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Last week’s launch made about as much impact as a particularly damp squib. But those who write Apple off are not looking beneath the surface. Here are four reasons why the markets have it wrong, and why the latest Apple launch is far more interesting than it is being given credit for. As for ARM, well – read on.


There are four reasons why the markets have Apple wrong: one is to do with marketing and pricing, and the other three relate to technology. Let me get the marketing point out of the way.

Okay, so Apple has not launched a cheap smart phone aimed at the developing world. Its failure to do this did not go down well, and probably explains why its share price fell at the end of last week. But those who sold Apple overlooked an important point. To illustrate this, consider the damage that might be done to Rolls Royce or, say, Aston Martin if they launched a cheap little runabout. The Apple brand is synonymous with quality, and across much of the developed world its products are seen as aspirational.  If it had entered the cheap as chips end of the market, the damage to the brand name would have been enormous.

Now let me move onto to technology, and in particular three pieces of technology: iBeacon, WiFiSlam, and Touch ID.

The new iPhone 5S, as you may know, contains finger print technology called Touch ID. At the moment, the technology cannot be used by app developers, but this will surely change eventually. Here are two reasons why this product is potentially very important indeed. Reason one relates to why I am driven mad – you may share my feelings on this matter. I am driven mad by the number of different passwords I am forced to know, and indeed forget. Imagine if the process of logging into your bank account, favourite web site, Facebook, etcetera involved pressing your finger on a sensor, which connects with the service on which you are trying to log on. Reason two is more significant still. Touch ID has important ramifications for making payments. Making secure payments easily and very quickly from your smart phone (or maybe your smart watch) will become possible.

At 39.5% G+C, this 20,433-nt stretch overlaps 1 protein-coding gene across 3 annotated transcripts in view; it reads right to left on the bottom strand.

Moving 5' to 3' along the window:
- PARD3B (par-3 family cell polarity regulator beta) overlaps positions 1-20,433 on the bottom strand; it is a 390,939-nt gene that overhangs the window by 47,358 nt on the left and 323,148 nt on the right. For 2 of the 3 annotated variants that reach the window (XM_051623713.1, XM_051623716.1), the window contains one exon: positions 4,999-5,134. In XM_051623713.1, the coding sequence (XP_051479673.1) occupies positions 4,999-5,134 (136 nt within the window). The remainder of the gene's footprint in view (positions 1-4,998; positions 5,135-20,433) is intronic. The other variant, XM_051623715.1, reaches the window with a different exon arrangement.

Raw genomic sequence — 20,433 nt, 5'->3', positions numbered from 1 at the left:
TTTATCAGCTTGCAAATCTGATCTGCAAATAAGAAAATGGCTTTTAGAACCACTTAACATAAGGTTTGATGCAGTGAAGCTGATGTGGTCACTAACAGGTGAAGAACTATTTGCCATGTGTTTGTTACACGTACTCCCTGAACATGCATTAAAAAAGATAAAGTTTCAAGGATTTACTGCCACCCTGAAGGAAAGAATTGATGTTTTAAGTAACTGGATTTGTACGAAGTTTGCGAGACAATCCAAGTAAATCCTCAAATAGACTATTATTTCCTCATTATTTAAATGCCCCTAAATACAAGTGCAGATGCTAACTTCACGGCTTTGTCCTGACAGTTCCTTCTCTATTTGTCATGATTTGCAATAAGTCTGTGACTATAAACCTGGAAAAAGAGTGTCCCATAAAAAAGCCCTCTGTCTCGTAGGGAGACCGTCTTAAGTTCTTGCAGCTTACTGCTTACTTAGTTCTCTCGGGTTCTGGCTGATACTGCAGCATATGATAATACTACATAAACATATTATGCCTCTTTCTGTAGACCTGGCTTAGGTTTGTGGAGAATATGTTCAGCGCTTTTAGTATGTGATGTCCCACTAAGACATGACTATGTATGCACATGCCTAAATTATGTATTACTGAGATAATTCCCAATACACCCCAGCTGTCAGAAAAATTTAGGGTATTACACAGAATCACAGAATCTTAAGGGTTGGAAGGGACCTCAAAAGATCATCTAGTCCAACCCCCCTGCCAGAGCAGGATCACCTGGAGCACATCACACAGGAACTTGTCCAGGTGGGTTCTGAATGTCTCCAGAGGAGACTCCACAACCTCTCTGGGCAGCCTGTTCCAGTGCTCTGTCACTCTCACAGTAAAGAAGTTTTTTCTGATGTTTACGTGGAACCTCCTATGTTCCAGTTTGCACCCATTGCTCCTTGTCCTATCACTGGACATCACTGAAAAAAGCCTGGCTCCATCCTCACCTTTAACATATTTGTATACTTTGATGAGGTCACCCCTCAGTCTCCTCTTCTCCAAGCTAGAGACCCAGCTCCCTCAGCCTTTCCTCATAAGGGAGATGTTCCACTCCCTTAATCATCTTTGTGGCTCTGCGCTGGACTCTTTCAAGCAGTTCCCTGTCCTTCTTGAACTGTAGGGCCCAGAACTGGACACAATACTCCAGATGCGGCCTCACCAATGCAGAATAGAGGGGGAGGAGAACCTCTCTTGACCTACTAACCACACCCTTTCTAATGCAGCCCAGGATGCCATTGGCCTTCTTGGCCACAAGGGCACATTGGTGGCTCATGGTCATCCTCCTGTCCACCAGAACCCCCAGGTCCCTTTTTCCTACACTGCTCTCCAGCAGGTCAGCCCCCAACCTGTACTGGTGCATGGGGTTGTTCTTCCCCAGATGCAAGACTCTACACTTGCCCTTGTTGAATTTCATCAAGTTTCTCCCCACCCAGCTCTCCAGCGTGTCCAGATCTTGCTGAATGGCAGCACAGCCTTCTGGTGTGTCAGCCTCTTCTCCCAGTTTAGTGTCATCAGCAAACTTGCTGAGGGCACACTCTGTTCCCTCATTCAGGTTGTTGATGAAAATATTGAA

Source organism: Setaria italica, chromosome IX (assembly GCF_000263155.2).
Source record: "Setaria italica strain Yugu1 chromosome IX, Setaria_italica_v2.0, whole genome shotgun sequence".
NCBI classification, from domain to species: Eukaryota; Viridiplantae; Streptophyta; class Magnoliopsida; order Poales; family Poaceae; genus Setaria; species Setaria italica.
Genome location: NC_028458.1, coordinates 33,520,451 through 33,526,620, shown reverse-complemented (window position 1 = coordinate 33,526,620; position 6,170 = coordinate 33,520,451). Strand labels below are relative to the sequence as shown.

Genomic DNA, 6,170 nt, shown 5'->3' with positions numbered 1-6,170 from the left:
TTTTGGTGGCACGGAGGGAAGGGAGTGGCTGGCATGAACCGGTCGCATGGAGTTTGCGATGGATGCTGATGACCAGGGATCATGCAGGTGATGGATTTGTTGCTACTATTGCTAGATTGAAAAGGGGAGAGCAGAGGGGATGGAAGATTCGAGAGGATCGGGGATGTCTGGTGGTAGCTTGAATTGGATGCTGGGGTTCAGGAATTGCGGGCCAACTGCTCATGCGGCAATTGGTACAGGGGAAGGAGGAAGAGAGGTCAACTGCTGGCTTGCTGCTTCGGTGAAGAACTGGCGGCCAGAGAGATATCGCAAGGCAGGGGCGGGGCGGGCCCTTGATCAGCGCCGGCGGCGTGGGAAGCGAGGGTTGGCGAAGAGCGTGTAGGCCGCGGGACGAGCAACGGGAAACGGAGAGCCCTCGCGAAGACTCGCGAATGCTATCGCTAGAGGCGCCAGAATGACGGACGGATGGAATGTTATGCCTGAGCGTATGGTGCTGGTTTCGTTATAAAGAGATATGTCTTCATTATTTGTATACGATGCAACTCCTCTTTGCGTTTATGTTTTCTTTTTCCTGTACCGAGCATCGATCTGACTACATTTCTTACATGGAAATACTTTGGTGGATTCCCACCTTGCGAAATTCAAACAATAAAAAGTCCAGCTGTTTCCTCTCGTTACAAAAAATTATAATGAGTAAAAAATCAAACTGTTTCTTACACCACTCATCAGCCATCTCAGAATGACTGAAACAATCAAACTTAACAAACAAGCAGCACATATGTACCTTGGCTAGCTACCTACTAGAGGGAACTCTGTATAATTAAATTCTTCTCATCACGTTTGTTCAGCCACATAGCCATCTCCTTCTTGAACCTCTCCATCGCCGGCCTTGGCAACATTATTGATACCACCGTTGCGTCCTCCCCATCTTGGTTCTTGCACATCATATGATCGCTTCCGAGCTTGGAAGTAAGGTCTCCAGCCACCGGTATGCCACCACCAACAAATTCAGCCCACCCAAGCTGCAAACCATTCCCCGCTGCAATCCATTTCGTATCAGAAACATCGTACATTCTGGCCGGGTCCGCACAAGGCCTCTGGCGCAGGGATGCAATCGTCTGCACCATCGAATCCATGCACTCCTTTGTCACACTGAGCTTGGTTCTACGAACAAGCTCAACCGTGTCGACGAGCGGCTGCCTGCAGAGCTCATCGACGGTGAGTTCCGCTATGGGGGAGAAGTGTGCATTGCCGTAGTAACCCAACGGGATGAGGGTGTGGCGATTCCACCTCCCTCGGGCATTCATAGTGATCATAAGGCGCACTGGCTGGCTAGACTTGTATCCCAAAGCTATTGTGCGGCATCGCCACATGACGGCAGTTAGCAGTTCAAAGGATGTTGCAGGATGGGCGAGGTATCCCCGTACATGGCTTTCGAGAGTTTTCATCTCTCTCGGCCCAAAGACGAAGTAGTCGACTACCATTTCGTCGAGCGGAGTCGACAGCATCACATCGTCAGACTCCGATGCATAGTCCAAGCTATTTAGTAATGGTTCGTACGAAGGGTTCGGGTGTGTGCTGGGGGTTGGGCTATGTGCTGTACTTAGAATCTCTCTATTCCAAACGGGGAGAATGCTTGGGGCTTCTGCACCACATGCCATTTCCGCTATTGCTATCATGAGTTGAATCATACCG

The second and third pieces of technology complement each other rather nicely.

WiFiSlam is technology bought by Apple earlier this year. It relates to indoor mapping software. It can pinpoint the location of your smart phone/watch, as well as that of your friends, within 2.5 metres. As for iBeacon, this entails sensors which emit a kind of beacon that is alerted when certain devices, such as smart phones or watches, pass nearby.

Why are WiFiSlam and iBeacon so important? The answer is this: Point of Sale advertising. Retailers will be able to send special offers and promotions to customers when they are in the vicinity of a very specific counter. Combine that with iTouch and the option to make payments and you can why these products are so important.

Amazon makes money by selling goods online. Google makes money by pointing relevant people at web sites. The new Apple products will bring together technology and traditional offline shopping. This is the way in which Apple can enter the advertising market. Furthermore, the advertising on which Apple is homing in is at the commercially lucrative point of sale and point of purchase.

Of course Google, Samsung and co will no doubt try to develop similar functionality. I am not suggesting they won’t be successful. What does seem likely to me, however, is that smart phones and smart watches, whether they are from Apple, or Samsung or someone else, will offer commercial benefits that the markets are not factoring in. Furthermore, it is simply not true to say that Apple has lost its edge as an innovator.

Let me finish with ARM. The iBeacon product is good news for the British chip designer because the beacons installed in shops, shopping malls, theme parks, and who knows where else, will contain chips designed by ARM – thereby providing another example of how ARM may be one of the big beneficiaries of what is being called the Internet of Things.

I appreciate that there is a potentially scary aspect of the technology I describe here, but the commercial potential is just as frightening – frighteningly enormous, that is.

These views and comments are those of the author alone and do not necessarily reflect the view of The Share Centre, its officers and employees


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